case series, the most frequently used clinical design, and 7
- The most common single herbs studied were Gymnema
sylvestre, Coccinia indica, fenugreek (Trigonella foenum-graecum),
and Eugenia jambolana. A number of herbal
formulas were tested, but Ayush-82 and D-400 were the
two most often studied.
- There is evidence to suggest that the single herbs Coccinia
indica, holy basil, fenugreek, and Gymnema sylvestre and
the herbal formulas Ayush-82 and D-400 have a glucose-lowering
effect and deserve further study.
Evidence of effectiveness of several other herbs is less
extensive (C. tamala, Eugenia jambolana, and Momordica
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Our review has identified a number of interesting areas for
future research. Basic scientific studies of Ayurvedic medicine
have not been rigorously pursued. There are currently few
RCTs and CCTs in the literature, which hinders the
assessment of efficacy. Future trials need to enroll an adequate
number of subjects. Interventions should be compared to
placebo preparations, and care should be taken to construct
placebos that cannot be distinguished from the trial drug.
The clinical trials of Ayurvedic therapies for diabetes need
to be better reported. The method of patient selection and
assignment to arms needs to be better described, and the
reporting of results should follow good statistical practice. In
addition, the trials need to be of sufficient length to determine
a relevant clinical effect.
It would also be useful to investigate the efficacy of single-herb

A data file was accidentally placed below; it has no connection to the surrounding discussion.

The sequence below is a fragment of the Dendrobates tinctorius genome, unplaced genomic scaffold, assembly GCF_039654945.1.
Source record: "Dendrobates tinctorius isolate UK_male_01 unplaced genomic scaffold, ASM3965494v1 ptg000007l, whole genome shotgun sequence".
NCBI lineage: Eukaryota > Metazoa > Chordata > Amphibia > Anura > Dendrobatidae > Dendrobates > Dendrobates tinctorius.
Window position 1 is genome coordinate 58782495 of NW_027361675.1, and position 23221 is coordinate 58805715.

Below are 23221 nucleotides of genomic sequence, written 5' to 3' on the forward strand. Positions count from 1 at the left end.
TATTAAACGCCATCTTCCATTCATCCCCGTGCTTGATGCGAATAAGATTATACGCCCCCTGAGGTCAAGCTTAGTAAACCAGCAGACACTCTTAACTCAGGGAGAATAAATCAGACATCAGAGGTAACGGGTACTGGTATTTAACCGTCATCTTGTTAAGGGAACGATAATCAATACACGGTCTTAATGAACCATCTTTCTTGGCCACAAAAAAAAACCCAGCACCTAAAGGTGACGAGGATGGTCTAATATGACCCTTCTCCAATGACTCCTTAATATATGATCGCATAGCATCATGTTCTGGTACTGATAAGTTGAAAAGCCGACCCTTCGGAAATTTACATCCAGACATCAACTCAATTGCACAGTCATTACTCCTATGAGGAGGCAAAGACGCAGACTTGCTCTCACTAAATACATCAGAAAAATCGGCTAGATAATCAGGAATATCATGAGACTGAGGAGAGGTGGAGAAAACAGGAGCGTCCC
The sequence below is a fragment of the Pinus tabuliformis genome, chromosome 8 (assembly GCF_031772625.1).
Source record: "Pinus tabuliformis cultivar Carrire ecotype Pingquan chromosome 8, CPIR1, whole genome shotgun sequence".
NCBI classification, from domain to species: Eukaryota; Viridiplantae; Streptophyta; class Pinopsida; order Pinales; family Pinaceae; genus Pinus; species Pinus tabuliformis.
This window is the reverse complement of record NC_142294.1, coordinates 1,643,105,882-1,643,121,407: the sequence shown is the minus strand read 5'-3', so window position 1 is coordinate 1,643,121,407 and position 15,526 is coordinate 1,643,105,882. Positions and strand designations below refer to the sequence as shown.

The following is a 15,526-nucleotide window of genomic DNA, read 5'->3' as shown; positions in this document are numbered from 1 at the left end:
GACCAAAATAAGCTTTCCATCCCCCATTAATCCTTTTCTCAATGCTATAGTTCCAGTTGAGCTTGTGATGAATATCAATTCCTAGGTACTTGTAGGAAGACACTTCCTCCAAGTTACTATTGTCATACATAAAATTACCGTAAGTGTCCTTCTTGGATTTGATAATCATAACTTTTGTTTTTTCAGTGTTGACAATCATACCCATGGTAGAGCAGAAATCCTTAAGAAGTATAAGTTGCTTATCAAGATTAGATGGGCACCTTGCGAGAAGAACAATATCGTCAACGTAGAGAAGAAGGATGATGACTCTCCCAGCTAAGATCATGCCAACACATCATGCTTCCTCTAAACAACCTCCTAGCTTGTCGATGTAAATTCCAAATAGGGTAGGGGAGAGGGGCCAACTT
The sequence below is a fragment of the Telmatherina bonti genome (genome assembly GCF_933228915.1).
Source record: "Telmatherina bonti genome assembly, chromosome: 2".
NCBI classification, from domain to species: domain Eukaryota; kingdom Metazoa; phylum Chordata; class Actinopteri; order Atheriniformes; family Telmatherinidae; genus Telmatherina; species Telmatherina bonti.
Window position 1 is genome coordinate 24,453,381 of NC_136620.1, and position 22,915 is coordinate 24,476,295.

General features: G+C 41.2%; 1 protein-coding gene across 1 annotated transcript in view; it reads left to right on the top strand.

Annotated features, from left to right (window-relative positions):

therapies versus the relatively complex Ayurvedic
formulas used. It is not clear from the currently available
literature if the formulas provide any additional benefit over
Field studies to determine how Ayurvedic medicine is used
in real-life clinical practice should be conducted. The
interaction between botanicals and other Ayurvedic modalities
(yoga, for example) on diabetes could be assessed. The
relationship between Ayurvedic diagnosis and Western
diagnosis needs to be established.
Furthermore, trials incorporating more sophisticated
diabetes research should be conducted. Studies evaluating the
impact of Ayurveda using more current methods of assessing
diabetes are also needed.
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Availability of the Full Report
The full evidence report from which this summary was
taken was prepared for the Agency for Healthcare Research
and Quality by the Southern California Evidence-based
Practice Center under contract No. 290-97-0001. Print copies may be obtained free of charge from the AHRQ Publications Clearinghouse by calling 1-800-358-9295. Requesters should ask for Evidence Report/Technology Assessment No. 41, Ayurvedic Interventions for Diabetes
Mellitus: A Systematic Review (AHRQ Publication No. 01-E040).
The Evidence Report is also online at the National Library of Medicine Bookshelf.
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AHRQ Publication Number 01-E039
Current as of June 2001